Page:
Livingstone grad recalls events after assassination of MLK
By Steve Huffman
Forty years ago Friday ó April 4, 1968 ó Warren Arrington was a sophomore at Livingstone College when he learned of the assassination of the Rev. Dr. Martin Luther King Jr.
He and his fellow students, Arrington remembered, were stunned. They gathered on the campus lawn and were told that across the nation, major cities were in flames as riots erupted at news of the civil rights leader’s death.
Livingstone’s leaders called students into an auditorium there on campus that night and addressed them. Arrington recalled that the student body president spoke as did members of the faculty, including the Rev. Edgar French, vice president of student affairs.
“He told us we had a choice,” Arrington remembered. “We could do what everyone else was doing or we could have a peaceful march.
“We chose to have a peaceful march.”
The day following King’s assassination, Livingstone’s students ó almost 1,200 of them ó lined up on Monroe Street outside the school’s main entrance. They marched to the Rowan County courthouse in downtown Salisbury.
“The marchers carried signs, virtually all pleading for peace and justice in the world, and many containing slogans which Dr. King had used in his many campaigns for nonviolent demonstrations in connection with the civil rights movement,” wrote Ned Cline, a reporter who covered the event for the Post. “Shoppers and clerks stopped and looked as the marchers passed. There were few words passed among spectators and none of the marchers spoke.”
On the courthouse steps, the Rev. Robert Clayton, a Livingstone professor said, “We are all Americans. We are not here to riot but to proclaim our belief in the ideals of Martin Luther King. We will not throw bricks, but we will throw ballots.”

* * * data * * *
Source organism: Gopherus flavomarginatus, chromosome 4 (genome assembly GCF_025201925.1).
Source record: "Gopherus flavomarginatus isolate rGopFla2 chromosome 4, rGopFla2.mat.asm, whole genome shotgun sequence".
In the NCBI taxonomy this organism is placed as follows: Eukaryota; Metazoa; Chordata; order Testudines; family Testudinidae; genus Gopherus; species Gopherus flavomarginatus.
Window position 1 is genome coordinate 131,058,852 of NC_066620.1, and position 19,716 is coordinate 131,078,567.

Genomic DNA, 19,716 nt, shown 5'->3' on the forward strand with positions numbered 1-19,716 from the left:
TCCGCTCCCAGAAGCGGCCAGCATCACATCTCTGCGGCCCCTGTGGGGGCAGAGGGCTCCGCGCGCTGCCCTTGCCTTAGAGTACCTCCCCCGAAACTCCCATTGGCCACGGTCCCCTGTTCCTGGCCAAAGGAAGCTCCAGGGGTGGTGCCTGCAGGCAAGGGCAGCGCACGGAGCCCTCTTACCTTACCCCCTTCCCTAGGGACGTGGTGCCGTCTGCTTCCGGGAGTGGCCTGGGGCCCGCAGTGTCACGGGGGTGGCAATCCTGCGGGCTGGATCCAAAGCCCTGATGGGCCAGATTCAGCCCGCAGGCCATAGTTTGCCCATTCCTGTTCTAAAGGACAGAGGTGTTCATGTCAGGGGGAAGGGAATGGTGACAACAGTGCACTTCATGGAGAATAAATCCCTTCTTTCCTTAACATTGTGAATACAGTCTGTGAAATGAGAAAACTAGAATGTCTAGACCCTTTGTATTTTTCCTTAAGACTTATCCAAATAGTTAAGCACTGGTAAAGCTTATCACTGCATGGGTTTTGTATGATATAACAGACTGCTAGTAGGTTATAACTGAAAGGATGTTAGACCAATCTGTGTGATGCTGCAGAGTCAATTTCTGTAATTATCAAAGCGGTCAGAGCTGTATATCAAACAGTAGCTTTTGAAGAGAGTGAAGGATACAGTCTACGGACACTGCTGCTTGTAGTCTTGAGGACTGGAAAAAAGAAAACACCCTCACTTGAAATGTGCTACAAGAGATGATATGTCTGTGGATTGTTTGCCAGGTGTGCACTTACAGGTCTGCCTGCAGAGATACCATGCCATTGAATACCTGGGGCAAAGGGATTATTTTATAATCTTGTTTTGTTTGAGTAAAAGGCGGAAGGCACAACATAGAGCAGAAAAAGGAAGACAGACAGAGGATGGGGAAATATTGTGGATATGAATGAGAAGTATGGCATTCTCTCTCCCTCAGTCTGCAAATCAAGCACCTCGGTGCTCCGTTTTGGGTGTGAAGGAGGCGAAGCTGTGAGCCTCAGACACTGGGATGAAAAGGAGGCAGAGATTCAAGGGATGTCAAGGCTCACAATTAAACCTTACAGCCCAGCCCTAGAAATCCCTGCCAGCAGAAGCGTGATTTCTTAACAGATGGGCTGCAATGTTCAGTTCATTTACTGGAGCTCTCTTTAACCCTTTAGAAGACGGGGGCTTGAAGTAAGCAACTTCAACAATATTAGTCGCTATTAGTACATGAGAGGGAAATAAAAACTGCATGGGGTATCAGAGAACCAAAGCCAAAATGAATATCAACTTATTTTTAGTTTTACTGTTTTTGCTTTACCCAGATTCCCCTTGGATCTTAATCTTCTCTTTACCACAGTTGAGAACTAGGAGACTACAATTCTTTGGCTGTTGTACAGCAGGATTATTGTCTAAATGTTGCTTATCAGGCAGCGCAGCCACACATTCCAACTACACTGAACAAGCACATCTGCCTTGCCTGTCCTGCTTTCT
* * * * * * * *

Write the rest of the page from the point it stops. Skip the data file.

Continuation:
Students and faculty members then joined for hymns before peacefully and quietly dispersing.
Arrington, a math major at Livingstone who worked as an accountant for years before founding American Safety Products, a Raleigh company of which he’s president, said the march to the courthouse remains one of his proudest moments as a Livingstone student.
“The community was real silent as we marched, everyone dressed in black,” Arrington said. “There wasn’t one word spoken from the college to the courthouse. I thought it was a very noble event.”
Arrington is a member of Livingstone’s board of directors and will return to Salisbury Friday for a meeting of the school’s National Alumni Association. The meeting takes place Friday and Saturday.
Arrington said he’d heard comment from fellow alumni about holding a gathering Friday to commemorate King’s death and the historic march that Livingstone students made 40 years ago.
According to students, such plans are in the works. They said an exhibit at the school’s cafeteria is planned for Friday, from about 11:30 a.m. to 1:30 p.m.
Dr. Sterling Whitener, who was a professor at Livingstone in 1968, will address students as to the dignified way their predecessors handled themselves following King’s assassination. Other speakers will also address students Friday.
Contact Steve Huffman at 704-797-4222 or email@example.com.